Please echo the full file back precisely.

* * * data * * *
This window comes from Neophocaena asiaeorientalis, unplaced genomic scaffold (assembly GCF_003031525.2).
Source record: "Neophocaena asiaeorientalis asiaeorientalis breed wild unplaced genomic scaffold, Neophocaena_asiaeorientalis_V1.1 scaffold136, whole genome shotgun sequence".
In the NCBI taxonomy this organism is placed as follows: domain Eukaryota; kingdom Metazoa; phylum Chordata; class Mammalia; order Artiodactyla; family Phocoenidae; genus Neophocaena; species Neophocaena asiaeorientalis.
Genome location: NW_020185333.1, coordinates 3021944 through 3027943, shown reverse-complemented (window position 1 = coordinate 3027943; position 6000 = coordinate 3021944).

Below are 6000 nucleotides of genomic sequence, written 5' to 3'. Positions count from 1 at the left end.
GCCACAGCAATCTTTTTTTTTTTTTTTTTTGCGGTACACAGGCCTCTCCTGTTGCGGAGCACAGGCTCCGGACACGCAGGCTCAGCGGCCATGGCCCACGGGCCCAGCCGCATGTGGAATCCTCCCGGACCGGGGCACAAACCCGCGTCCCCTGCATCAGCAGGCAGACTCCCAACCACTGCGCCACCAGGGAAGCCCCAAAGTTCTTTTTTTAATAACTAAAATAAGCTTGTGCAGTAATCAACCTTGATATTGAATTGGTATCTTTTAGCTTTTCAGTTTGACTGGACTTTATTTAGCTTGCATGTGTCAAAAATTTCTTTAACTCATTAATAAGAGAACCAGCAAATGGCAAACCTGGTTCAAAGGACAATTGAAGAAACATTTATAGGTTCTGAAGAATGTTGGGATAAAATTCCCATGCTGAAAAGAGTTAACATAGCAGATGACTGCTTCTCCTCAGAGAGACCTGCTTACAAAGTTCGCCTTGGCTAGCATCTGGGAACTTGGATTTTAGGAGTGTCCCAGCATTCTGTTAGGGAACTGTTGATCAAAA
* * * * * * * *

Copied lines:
This window comes from Neophocaena asiaeorientalis, unplaced genomic scaffold (assembly GCF_003031525.2).
Source record: "Neophocaena asiaeorientalis asiaeorientalis breed wild unplaced genomic scaffold, Neophocaena_asiaeorientalis_V1.1 scaffold136, whole genome shotgun sequence".
In the NCBI taxonomy this organism is placed as follows: domain Eukaryota; kingdom Metazoa; phylum Chordata; class Mammalia; order Artiodactyla; family Phocoenidae; genus Neophocaena; species Neophocaena asiaeorientalis.
Genome location: NW_020185333.1, coordinates 3021944 through 3027943, shown reverse-complemented (window position 1 = coordinate 3027943; position 6000 = coordinate 3021944).

Below are 6000 nucleotides of genomic sequence, written 5' to 3'. Positions count from 1 at the left end.
GCCACAGCAATCTTTTTTTTTTTTTTTTTTGCGGTACACAGGCCTCTCCTGTTGCGGAGCACAGGCTCCGGACACGCAGGCTCAGCGGCCATGGCCCACGGGCCCAGCCGCATGTGGAATCCTCCCGGACCGGGGCACAAACCCGCGTCCCCTGCATCAGCAGGCAGACTCCCAACCACTGCGCCACCAGGGAAGCCCCAAAGTTCTTTTTTTAATAACTAAAATAAGCTTGTGCAGTAATCAACCTTGATATTGAATTGGTATCTTTTAGCTTTTCAGTTTGACTGGACTTTATTTAGCTTGCATGTGTCAAAAATTTCTTTAACTCATTAATAAGAGAACCAGCAAATGGCAAACCTGGTTCAAAGGACAATTGAAGAAACATTTATAGGTTCTGAAGAATGTTGGGATAAAATTCCCATGCTGAAAAGAGTTAACATAGCAGATGACTGCTTCTCCTCAGAGAGACCTGCTTACAAAGTTCGCCTTGGCTAGCATCTGGGAACTTGGATTTTAGGAGTGTCCCAGCATTCTGTTAGGGAACTGTTGATCAAAA